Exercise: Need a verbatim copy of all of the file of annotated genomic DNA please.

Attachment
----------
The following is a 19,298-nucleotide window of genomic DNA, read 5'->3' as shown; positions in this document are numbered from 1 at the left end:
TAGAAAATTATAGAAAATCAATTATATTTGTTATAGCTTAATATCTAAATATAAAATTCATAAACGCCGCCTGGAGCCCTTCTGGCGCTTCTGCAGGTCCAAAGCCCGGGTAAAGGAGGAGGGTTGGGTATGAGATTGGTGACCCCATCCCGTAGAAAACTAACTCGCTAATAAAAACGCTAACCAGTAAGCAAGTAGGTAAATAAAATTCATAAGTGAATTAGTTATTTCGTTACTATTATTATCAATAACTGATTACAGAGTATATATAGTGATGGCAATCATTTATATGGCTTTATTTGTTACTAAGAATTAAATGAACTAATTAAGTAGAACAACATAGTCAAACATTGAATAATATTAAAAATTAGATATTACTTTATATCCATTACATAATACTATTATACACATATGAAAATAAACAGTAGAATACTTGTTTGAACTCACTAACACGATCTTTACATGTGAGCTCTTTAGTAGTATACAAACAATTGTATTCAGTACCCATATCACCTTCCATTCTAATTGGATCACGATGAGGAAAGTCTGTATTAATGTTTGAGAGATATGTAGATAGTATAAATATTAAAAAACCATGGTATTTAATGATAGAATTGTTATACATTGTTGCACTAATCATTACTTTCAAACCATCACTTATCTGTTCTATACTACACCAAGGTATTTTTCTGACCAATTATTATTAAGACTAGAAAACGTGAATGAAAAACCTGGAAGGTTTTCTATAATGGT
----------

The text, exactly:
The following is a 19,298-nucleotide window of genomic DNA, read 5'->3' as shown; positions in this document are numbered from 1 at the left end:
TAGAAAATTATAGAAAATCAATTATATTTGTTATAGCTTAATATCTAAATATAAAATTCATAAACGCCGCCTGGAGCCCTTCTGGCGCTTCTGCAGGTCCAAAGCCCGGGTAAAGGAGGAGGGTTGGGTATGAGATTGGTGACCCCATCCCGTAGAAAACTAACTCGCTAATAAAAACGCTAACCAGTAAGCAAGTAGGTAAATAAAATTCATAAGTGAATTAGTTATTTCGTTACTATTATTATCAATAACTGATTACAGAGTATATATAGTGATGGCAATCATTTATATGGCTTTATTTGTTACTAAGAATTAAATGAACTAATTAAGTAGAACAACATAGTCAAACATTGAATAATATTAAAAATTAGATATTACTTTATATCCATTACATAATACTATTATACACATATGAAAATAAACAGTAGAATACTTGTTTGAACTCACTAACACGATCTTTACATGTGAGCTCTTTAGTAGTATACAAACAATTGTATTCAGTACCCATATCACCTTCCATTCTAATTGGATCACGATGAGGAAAGTCTGTATTAATGTTTGAGAGATATGTAGATAGTATAAATATTAAAAAACCATGGTATTTAATGATAGAATTGTTATACATTGTTGCACTAATCATTACTTTCAAACCATCACTTATCTGTTCTATACTACACCAAGGTATTTTTCTGACCAATTATTATTAAGACTAGAAAACGTGAATGAAAAACCTGGAAGGTTTTCTATAATGGT